Physics - Parallel Plate Capacitors help?
Given a plate's area and distance between each other. It is also connected to a 'x'-Volt battery.
How does one go about getting its capacitance? the charges on each plate?
so, in that case, no matter what voltage i connect it to, it doesn't chance capacitance?
- ReginaldLv 79 years agoFavorite Answer
For the first part of your question, if your capacitor has air or a vacuum between
the plates, the capacitance C = A times Eo divided by d, where A is the plate area,
d is the distance between them, and Eo is the electric permittivity of free space,
which is 8.85418 * 10**-12 farads per meter, or 8.85418 picofarads per meter.
If you have an insulator or dielectric between them, you must include its dielectric
constant k, so the formula becomes C = 8.85418 k A / d picofarads, if the area A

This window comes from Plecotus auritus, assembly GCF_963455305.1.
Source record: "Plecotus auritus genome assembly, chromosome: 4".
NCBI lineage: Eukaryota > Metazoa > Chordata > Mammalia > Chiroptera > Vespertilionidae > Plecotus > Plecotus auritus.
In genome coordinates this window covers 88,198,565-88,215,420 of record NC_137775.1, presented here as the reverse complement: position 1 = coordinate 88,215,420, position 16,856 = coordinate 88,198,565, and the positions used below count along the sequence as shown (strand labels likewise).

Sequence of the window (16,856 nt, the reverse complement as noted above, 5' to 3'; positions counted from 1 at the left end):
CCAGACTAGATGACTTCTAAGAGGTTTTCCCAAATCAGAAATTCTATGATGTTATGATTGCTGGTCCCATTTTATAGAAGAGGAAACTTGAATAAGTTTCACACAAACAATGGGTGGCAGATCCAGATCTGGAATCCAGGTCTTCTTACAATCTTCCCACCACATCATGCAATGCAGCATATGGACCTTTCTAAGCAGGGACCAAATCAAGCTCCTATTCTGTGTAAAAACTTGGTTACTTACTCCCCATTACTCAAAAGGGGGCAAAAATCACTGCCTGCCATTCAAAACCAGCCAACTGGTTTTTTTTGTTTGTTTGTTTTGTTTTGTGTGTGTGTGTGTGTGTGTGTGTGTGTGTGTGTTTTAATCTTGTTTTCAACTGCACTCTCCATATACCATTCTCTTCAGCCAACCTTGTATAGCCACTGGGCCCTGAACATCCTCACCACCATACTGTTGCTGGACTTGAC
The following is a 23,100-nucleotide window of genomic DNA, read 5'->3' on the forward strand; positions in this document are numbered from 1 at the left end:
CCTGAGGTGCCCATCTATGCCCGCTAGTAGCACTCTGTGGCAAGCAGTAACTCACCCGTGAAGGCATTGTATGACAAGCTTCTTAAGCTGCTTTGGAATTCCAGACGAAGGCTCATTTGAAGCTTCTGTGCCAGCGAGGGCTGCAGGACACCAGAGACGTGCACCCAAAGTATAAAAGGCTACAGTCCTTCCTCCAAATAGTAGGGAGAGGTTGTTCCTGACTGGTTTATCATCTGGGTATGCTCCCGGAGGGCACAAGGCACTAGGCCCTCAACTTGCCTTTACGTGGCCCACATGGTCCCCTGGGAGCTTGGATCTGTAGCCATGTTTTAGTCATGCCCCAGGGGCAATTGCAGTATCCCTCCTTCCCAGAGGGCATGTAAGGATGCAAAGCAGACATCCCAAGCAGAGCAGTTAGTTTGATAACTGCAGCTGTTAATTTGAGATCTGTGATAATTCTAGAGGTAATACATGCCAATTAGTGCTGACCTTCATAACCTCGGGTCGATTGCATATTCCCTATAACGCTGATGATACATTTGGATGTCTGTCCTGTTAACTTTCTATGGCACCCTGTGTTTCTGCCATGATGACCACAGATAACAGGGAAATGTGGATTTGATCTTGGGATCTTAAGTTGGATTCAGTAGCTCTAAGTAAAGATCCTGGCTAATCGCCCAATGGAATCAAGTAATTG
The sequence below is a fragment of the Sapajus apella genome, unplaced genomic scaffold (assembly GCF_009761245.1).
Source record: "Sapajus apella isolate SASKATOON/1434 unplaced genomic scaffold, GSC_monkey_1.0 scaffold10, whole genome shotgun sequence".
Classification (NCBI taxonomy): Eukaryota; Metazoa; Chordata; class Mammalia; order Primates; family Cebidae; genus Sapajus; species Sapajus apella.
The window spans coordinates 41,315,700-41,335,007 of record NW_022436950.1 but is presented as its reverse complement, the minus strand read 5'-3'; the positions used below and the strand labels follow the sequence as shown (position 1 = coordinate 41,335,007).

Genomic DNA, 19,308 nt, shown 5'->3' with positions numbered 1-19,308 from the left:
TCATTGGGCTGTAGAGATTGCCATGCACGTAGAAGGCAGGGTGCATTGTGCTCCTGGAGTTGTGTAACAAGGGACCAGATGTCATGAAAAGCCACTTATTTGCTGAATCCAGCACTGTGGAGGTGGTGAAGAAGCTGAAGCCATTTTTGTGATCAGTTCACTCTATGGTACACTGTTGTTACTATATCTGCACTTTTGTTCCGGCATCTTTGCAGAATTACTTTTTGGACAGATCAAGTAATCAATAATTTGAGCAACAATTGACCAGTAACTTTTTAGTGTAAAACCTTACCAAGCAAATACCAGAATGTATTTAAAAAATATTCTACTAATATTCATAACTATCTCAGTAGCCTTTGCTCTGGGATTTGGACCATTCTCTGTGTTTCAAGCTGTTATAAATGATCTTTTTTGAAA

is in square meters and the distance d is in meters.
For the second part: the quantity of charge Q equals the product of the capacitance
and the applied voltage; that is: Q = CV, where Q is the charge in coulombs, C the
capacitance in farads, and V the applied voltage (in volts).
EDIT: The capacitance is independent of the applied voltage; it just depends on the
physical dimensions of the capacitor and the insulating material used.
A higher voltage will put a higher charge on it, but its capacitance stays the same.Source(s): college physics - the definition of a farad is the amount of capacitance to which one volt will put a charge of one coulomb
- 9 years ago
Capacitance in a parallel plate capacitor is:
dielectric constant * epsilon nought * area/ distance
Its a geometry thing and a whats in between the plates thing.